Anh-Thi Le: When I was in India in June 2012, conducting my GPP practice experience with Nest, a U.S.-based nonprofit organization committed to empowering women through market access and capacity building initiatives, my minor advisor notified me about a student position available with CellScope, a UC Berkeley lab, funded partly by the Blum Center and led by Professor Dan Fletcher, which was focused on turning a cellphone into a mobile microscope for disease diagnosis in low-resource regions. A one-year study of the CellScope device was to be conducted in Vietnam, and Fletcher’s group was looking for a Vietnamese-speaking student assistant to help support the project. Luckily, my parents, who came to the U.S. in 1975 following the Viet Nam war, had put me through six years of Vietnamese language classes in California and I got the job. While I was extremely excited to work on a global health initiative, I also remember feeling nervous about my qualifications. On the one hand, how could a political science student with little background in global health technology work in a bioengineering lab? On the other hand, the opportunity allowed me to align my passion in the social and economic development of South and Southeast Asia, with an interest in learning more about the role of technology in international development. The first few weeks in the lab were certainly challenging. The CellScope integrates standard microscope options with the visual interface and wireless data capabilities of a mobile phone. With its durable construction, battery power, and ability to digitally record and wirelessly transmit test results, CellScope allows for screening of patients in rural health centers that previous lacked the tools to diagnose TB. For someone who has fairly little technical expertise in this area, the support I received from the CellScope team made the learning curve that much easier.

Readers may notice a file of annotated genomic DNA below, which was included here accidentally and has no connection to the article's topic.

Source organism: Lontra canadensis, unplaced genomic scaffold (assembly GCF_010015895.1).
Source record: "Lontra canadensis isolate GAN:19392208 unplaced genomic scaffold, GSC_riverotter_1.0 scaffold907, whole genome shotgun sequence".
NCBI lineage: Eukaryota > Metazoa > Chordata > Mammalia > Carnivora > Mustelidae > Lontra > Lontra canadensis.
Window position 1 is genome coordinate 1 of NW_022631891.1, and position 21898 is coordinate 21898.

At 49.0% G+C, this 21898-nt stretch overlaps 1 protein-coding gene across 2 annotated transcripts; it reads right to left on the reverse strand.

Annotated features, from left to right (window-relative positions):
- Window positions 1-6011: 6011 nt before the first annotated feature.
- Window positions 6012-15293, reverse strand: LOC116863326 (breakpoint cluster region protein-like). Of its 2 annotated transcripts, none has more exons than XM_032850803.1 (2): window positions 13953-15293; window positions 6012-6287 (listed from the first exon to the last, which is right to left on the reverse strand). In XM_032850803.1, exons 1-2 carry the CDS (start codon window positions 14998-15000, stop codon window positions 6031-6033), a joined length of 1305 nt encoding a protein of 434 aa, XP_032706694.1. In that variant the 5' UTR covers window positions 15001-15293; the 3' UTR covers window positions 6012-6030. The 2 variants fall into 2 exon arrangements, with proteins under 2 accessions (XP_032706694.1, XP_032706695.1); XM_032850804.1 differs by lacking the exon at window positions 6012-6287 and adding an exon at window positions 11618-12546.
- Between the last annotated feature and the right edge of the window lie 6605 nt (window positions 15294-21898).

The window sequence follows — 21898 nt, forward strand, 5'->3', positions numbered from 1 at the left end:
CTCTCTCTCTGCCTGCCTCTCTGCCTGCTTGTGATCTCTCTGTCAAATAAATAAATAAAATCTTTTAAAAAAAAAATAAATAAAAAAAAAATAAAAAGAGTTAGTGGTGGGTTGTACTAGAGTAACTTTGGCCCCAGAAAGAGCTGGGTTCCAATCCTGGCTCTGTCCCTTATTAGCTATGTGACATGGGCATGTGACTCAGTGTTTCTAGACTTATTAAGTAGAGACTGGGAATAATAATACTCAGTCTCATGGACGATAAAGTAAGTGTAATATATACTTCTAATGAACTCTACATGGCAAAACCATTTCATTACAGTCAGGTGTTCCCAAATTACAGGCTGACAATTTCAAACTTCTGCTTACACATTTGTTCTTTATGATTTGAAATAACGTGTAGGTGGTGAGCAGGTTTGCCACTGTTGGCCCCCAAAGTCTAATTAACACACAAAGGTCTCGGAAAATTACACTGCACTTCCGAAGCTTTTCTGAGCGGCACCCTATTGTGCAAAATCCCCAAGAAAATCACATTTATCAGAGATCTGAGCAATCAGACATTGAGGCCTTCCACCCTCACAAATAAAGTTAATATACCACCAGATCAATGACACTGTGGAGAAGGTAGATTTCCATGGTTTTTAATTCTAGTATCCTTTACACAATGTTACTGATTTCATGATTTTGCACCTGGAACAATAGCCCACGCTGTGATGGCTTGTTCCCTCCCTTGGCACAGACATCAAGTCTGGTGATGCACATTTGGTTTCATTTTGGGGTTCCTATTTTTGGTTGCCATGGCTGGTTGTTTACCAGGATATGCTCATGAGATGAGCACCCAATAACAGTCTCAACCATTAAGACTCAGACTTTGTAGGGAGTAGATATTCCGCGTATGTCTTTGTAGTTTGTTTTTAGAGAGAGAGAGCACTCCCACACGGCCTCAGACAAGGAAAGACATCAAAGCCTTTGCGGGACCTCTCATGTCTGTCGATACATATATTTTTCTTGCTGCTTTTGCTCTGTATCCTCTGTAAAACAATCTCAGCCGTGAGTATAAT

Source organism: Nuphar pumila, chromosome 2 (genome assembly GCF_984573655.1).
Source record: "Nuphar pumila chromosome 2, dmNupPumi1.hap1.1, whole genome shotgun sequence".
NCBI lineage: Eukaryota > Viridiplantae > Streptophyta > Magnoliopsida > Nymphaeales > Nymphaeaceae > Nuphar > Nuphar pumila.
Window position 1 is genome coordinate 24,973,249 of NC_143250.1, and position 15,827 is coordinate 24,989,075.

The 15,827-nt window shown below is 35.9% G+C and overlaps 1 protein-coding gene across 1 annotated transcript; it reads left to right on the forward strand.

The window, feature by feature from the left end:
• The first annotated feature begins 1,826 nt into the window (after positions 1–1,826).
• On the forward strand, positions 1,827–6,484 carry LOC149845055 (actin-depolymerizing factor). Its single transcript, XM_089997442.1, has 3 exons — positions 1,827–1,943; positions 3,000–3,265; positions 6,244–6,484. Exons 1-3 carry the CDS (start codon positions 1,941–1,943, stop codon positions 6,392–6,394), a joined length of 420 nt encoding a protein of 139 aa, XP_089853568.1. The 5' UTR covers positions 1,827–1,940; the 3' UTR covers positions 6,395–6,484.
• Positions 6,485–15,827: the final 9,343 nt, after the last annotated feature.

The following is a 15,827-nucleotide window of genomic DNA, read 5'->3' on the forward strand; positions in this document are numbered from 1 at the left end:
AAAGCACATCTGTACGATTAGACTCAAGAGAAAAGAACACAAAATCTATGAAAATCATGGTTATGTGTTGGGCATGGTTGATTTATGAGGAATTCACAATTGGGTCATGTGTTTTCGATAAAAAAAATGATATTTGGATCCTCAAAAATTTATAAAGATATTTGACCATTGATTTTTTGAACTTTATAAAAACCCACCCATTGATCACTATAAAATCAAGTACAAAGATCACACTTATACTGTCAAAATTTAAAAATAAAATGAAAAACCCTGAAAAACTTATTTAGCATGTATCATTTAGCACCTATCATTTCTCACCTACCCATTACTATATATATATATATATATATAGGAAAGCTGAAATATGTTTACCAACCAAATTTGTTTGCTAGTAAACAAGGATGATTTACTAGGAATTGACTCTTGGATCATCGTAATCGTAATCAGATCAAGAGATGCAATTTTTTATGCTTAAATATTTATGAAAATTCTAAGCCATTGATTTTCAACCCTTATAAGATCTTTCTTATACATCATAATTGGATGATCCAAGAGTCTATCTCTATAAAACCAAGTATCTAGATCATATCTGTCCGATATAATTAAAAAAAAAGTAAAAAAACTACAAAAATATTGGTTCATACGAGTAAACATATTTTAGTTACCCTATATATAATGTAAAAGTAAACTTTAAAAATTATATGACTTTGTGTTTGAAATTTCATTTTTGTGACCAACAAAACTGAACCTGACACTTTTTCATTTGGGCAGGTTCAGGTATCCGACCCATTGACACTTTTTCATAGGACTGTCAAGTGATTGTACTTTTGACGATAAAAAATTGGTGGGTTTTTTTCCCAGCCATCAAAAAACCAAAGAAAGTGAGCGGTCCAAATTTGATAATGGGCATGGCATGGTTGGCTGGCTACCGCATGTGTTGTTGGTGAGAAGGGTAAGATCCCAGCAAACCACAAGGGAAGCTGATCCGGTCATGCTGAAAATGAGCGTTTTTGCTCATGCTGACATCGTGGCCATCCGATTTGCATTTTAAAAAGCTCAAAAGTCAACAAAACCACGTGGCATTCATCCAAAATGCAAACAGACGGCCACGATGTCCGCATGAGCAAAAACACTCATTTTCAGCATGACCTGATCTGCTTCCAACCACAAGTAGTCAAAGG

Q: How did you use your Vietnamese language skills for the CellScope project?
Anh-Thi Le: Neil Switz, then a postdoc with the Fletcher Lab and now a faculty member at Evergreen State College, and I conducted weekly Skype calls late at night with Dr. Ha Phan, UCSF’s in-country representative in Vietnam, to troubleshoot any problems with the device. We spent hours replicating, testing, and solving errors when problems arose with the software and hardware, reviewed hundreds of images to conduct quality control, and created countless manuals and instruction guidelines on everything from computer usage to reading sputum slides to support Dr. Ha and the Vietnam National Tuberculosis Program staff. While my Vietnamese skills may have allowed the CellScope team to overcome any language barriers, I must note that Dr. Ha spoke English fluently, had professional public health experience in both Vietnam and the U.S., and ultimately served as a tremendous asset and collaborator for the project.
Q: How did you come to work as a program coordinator at the Development Impact Lab, and what do you do there?
Anh-Thi Le: I began working as a program coordinator for the Blum Center’s Development Impact Lab in September 2013. I had recently graduated from UC Berkeley and knew I wanted to continue working in the global development space. After spending a year with CellScope, I became increasingly interested in the role of technology and university-based innovations in international development. Working for DIL and the Blum Center seemed like a natural fit. In my role as a program coordinator, I support DIL’s student engagement programs and organize various programs, including the DIL Salons, DIL Workshops, and Practitioners in Residence.